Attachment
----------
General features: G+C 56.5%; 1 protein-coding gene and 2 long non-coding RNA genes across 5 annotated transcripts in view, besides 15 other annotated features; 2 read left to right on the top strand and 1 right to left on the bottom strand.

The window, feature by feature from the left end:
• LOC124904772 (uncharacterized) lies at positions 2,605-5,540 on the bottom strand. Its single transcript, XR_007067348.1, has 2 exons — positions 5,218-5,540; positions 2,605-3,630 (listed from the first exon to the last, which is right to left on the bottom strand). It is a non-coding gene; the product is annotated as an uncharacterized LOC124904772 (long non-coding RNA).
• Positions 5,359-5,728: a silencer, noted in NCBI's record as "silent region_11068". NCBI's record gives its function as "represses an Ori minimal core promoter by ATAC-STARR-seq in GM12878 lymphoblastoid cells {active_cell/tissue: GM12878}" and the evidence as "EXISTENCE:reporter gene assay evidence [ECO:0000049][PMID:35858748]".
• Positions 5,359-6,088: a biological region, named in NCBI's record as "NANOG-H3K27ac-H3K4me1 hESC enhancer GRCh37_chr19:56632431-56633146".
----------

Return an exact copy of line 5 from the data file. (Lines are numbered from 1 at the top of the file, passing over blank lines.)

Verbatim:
• Positions 5,359-6,088: a biological region, named in NCBI's record as "NANOG-H3K27ac-H3K4me1 hESC enhancer GRCh37_chr19:56632431-56633146".